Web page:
All opinions are my own.

Friday, February 23, 2024

Manufacturing Technology Innovations in Pharmaceutical Manufacturing:

If we look at the history of disease curing products aka drugs, we will see that they started to appear about 80-90 years ago. Rapid discovery of disease curing value of existing and new disease curing chemicals and ease of their manufacture in the existing equipment being used to manufacture dyes and colorants led to an accelerated growth of the pharmaceutical industry (1). Discussion presented here is my own with the hope that any and all ambiguities I have will be clarified. Discussion is not influenced by any for profit, non-profit or regulatory body. 

 Pharmaceutical manufacturing technologies and methods:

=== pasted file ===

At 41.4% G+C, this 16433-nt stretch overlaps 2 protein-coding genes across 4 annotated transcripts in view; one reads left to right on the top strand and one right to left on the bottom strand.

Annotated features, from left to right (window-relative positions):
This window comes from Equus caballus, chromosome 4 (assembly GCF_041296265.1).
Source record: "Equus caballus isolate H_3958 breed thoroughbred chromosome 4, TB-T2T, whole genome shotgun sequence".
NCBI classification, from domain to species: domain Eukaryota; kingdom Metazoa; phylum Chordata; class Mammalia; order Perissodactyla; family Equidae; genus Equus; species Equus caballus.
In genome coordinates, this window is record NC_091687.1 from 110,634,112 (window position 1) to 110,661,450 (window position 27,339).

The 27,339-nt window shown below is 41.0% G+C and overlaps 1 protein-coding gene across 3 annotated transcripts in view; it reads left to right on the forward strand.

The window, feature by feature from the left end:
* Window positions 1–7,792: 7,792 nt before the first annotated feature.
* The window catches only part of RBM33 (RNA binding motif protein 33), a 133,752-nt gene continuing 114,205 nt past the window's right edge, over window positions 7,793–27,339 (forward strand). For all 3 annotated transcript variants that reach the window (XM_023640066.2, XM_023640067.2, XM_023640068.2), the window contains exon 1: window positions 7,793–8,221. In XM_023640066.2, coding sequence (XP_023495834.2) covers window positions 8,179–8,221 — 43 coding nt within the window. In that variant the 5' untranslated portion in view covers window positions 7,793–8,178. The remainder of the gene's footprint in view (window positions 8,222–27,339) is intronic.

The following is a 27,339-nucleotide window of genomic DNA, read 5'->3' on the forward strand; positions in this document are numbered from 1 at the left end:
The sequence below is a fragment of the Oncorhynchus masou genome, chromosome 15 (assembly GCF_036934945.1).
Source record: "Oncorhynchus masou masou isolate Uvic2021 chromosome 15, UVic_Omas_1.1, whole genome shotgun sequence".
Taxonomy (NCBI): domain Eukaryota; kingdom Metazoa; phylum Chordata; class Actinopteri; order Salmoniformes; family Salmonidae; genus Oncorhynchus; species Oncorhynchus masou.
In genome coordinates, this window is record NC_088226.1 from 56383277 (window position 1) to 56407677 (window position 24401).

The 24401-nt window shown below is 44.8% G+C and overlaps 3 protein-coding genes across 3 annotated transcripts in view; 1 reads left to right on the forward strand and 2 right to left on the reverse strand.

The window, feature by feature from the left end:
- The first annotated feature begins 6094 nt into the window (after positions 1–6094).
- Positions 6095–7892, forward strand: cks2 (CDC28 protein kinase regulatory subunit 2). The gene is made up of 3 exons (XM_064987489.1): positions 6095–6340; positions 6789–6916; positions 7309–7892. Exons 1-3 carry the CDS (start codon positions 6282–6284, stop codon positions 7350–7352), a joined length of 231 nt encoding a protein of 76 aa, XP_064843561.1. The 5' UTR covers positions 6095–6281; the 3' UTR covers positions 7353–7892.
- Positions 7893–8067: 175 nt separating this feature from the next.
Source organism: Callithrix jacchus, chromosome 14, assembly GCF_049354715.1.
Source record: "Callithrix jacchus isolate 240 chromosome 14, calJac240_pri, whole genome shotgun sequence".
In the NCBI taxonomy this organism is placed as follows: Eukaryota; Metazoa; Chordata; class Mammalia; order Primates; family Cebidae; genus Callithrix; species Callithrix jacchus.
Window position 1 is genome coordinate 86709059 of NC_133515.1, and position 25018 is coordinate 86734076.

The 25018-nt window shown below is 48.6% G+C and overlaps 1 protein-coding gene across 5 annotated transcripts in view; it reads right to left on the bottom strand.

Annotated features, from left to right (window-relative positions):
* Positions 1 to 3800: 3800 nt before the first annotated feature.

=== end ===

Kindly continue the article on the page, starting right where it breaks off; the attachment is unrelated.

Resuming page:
About 80-90 years ago chemical processing equipment was available and being designed for the dye and colorant industry. Many fundamentals of chemical engineering and unit operations (2,3,4,5) were explained and applied for the manufacture of various organic chemicals also called fine/specialty chemicals. They simplified manufacturing processes. Chemical engineering principles, manufacturing technologies and chemistry teachings of yester years are still the fundamental building block in every chemical manufacturing process. Active pharmaceutical ingredients (API) and their formulations are part of the same domain.  Some may disagree with this statement but one cannot change fundamentals as the methods are the same. Bio drugs are not part of the discussion.